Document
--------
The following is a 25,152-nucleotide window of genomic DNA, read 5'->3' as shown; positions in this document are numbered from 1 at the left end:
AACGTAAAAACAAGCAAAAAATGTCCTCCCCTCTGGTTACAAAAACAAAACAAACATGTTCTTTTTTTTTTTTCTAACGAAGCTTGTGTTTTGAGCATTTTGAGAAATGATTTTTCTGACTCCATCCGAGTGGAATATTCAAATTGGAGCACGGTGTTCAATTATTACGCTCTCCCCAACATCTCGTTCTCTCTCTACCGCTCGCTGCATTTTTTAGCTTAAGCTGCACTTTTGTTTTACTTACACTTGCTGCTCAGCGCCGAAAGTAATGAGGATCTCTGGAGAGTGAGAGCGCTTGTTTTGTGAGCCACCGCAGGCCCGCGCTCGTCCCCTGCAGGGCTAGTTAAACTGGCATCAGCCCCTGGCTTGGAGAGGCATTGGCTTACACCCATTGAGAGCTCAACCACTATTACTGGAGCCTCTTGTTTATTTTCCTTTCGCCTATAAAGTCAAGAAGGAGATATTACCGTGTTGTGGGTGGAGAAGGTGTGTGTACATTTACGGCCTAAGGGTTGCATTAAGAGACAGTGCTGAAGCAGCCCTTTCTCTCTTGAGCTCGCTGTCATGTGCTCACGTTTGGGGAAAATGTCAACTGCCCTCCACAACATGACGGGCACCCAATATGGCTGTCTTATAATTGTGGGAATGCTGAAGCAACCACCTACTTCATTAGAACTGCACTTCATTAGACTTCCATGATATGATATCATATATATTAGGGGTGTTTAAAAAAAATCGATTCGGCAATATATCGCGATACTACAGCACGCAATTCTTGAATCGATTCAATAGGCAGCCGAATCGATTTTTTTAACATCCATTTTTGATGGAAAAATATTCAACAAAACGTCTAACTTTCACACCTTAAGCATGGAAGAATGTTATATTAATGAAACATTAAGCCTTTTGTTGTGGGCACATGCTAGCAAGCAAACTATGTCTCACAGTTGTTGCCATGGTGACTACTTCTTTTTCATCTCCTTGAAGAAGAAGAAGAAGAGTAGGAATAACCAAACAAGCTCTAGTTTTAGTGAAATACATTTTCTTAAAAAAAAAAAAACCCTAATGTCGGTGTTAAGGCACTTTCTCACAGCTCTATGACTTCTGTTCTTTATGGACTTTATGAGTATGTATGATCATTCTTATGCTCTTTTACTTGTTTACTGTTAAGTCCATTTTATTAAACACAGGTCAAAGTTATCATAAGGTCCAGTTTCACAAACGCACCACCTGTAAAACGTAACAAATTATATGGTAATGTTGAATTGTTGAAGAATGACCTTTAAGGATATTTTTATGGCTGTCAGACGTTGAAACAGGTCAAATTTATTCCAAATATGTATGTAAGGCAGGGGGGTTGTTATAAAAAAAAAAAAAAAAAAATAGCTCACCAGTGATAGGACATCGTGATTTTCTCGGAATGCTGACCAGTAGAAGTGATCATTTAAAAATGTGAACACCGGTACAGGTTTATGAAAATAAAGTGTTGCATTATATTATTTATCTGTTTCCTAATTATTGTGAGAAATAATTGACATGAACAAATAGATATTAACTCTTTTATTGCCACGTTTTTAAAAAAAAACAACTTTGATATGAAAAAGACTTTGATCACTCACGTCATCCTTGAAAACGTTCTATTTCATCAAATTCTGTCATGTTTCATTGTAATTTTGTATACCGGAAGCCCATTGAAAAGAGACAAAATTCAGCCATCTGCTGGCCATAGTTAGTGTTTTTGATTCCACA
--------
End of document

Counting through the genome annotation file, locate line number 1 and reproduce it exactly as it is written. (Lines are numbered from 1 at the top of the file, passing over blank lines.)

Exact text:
The following is a 25,152-nucleotide window of genomic DNA, read 5'->3' as shown; positions in this document are numbered from 1 at the left end: